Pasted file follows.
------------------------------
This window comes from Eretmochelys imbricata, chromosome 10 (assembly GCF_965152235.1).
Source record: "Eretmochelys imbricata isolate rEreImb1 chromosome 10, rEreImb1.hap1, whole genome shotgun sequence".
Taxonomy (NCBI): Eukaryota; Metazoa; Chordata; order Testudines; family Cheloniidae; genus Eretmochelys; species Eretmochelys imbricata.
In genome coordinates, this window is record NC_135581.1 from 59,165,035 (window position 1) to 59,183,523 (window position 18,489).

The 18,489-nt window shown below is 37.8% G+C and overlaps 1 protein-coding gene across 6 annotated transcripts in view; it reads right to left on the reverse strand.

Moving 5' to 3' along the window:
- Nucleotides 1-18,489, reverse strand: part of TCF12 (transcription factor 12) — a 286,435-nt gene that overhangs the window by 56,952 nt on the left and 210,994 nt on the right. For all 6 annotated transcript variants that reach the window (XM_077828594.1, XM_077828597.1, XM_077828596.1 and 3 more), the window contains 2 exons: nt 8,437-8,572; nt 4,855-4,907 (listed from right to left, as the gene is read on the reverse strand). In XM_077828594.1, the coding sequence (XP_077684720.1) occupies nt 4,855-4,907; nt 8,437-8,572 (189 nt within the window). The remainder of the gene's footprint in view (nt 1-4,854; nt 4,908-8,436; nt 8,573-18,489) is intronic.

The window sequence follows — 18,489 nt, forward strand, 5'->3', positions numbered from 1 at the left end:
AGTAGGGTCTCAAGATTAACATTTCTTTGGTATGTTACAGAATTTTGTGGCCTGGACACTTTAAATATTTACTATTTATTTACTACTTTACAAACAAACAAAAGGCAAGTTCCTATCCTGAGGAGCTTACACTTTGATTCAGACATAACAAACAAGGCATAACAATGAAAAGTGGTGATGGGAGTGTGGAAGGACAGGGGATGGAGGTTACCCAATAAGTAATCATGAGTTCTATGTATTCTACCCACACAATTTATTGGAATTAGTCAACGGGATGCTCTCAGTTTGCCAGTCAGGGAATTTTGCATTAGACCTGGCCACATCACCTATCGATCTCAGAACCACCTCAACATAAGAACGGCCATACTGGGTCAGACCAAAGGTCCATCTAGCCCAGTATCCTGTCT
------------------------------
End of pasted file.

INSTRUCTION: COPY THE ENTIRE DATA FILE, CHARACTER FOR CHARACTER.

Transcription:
This window comes from Eretmochelys imbricata, chromosome 10 (assembly GCF_965152235.1).
Source record: "Eretmochelys imbricata isolate rEreImb1 chromosome 10, rEreImb1.hap1, whole genome shotgun sequence".
Taxonomy (NCBI): Eukaryota; Metazoa; Chordata; order Testudines; family Cheloniidae; genus Eretmochelys; species Eretmochelys imbricata.
In genome coordinates, this window is record NC_135581.1 from 59,165,035 (window position 1) to 59,183,523 (window position 18,489).

The 18,489-nt window shown below is 37.8% G+C and overlaps 1 protein-coding gene across 6 annotated transcripts in view; it reads right to left on the reverse strand.

Moving 5' to 3' along the window:
- Nucleotides 1-18,489, reverse strand: part of TCF12 (transcription factor 12) — a 286,435-nt gene that overhangs the window by 56,952 nt on the left and 210,994 nt on the right. For all 6 annotated transcript variants that reach the window (XM_077828594.1, XM_077828597.1, XM_077828596.1 and 3 more), the window contains 2 exons: nt 8,437-8,572; nt 4,855-4,907 (listed from right to left, as the gene is read on the reverse strand). In XM_077828594.1, the coding sequence (XP_077684720.1) occupies nt 4,855-4,907; nt 8,437-8,572 (189 nt within the window). The remainder of the gene's footprint in view (nt 1-4,854; nt 4,908-8,436; nt 8,573-18,489) is intronic.

The window sequence follows — 18,489 nt, forward strand, 5'->3', positions numbered from 1 at the left end:
AGTAGGGTCTCAAGATTAACATTTCTTTGGTATGTTACAGAATTTTGTGGCCTGGACACTTTAAATATTTACTATTTATTTACTACTTTACAAACAAACAAAAGGCAAGTTCCTATCCTGAGGAGCTTACACTTTGATTCAGACATAACAAACAAGGCATAACAATGAAAAGTGGTGATGGGAGTGTGGAAGGACAGGGGATGGAGGTTACCCAATAAGTAATCATGAGTTCTATGTATTCTACCCACACAATTTATTGGAATTAGTCAACGGGATGCTCTCAGTTTGCCAGTCAGGGAATTTTGCATTAGACCTGGCCACATCACCTATCGATCTCAGAACCACCTCAACATAAGAACGGCCATACTGGGTCAGACCAAAGGTCCATCTAGCCCAGTATCCTGTCT